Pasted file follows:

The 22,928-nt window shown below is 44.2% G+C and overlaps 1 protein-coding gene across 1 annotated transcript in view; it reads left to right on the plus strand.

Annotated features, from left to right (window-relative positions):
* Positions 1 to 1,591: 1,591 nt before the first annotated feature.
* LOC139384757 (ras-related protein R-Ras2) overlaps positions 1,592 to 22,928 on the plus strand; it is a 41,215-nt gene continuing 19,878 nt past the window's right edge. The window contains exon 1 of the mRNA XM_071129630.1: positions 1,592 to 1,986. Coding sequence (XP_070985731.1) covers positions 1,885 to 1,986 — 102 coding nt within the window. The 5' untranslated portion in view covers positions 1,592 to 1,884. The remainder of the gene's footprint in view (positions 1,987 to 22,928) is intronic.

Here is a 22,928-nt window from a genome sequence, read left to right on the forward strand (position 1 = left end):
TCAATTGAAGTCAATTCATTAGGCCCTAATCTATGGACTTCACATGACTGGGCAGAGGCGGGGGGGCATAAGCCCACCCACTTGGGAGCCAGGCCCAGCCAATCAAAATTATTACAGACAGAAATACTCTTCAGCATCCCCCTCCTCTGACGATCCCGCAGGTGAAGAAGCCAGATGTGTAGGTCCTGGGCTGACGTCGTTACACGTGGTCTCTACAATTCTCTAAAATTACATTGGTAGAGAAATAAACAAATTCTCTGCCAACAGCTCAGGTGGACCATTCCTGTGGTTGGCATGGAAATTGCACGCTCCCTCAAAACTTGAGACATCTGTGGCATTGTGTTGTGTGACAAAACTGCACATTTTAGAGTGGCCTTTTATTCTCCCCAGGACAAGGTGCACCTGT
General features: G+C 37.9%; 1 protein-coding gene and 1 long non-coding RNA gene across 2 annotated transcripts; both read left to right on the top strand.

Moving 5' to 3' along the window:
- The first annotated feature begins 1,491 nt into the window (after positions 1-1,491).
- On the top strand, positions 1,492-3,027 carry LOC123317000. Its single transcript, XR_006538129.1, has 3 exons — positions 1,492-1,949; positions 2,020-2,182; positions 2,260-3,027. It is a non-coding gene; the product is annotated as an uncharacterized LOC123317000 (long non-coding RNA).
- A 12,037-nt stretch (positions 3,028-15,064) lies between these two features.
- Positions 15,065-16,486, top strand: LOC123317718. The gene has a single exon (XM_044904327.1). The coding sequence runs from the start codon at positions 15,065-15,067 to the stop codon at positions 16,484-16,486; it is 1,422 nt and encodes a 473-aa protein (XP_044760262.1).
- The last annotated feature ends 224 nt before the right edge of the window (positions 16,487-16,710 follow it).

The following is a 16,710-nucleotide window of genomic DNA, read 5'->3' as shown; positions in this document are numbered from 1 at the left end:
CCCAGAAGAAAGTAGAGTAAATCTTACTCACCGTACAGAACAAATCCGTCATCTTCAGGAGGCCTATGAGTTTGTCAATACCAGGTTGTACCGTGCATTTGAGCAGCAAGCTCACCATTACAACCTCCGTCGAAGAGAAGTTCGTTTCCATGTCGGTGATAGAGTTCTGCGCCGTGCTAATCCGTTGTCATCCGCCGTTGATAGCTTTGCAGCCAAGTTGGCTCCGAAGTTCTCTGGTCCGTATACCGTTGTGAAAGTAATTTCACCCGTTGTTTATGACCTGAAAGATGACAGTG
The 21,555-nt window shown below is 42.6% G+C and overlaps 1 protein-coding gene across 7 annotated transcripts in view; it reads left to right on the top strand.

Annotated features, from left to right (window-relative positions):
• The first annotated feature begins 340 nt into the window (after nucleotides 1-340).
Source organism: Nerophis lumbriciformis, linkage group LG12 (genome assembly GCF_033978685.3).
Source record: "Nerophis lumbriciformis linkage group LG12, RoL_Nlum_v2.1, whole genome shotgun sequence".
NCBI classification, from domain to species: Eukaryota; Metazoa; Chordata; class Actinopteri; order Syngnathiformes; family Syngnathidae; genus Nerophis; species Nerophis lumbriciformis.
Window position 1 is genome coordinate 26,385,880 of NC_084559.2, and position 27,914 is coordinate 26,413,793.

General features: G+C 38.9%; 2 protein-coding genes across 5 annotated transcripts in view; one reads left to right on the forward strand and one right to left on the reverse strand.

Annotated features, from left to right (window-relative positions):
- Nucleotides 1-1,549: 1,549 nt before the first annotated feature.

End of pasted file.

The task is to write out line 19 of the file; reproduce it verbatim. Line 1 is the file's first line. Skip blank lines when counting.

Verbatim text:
Source organism: Nerophis lumbriciformis, linkage group LG12 (genome assembly GCF_033978685.3).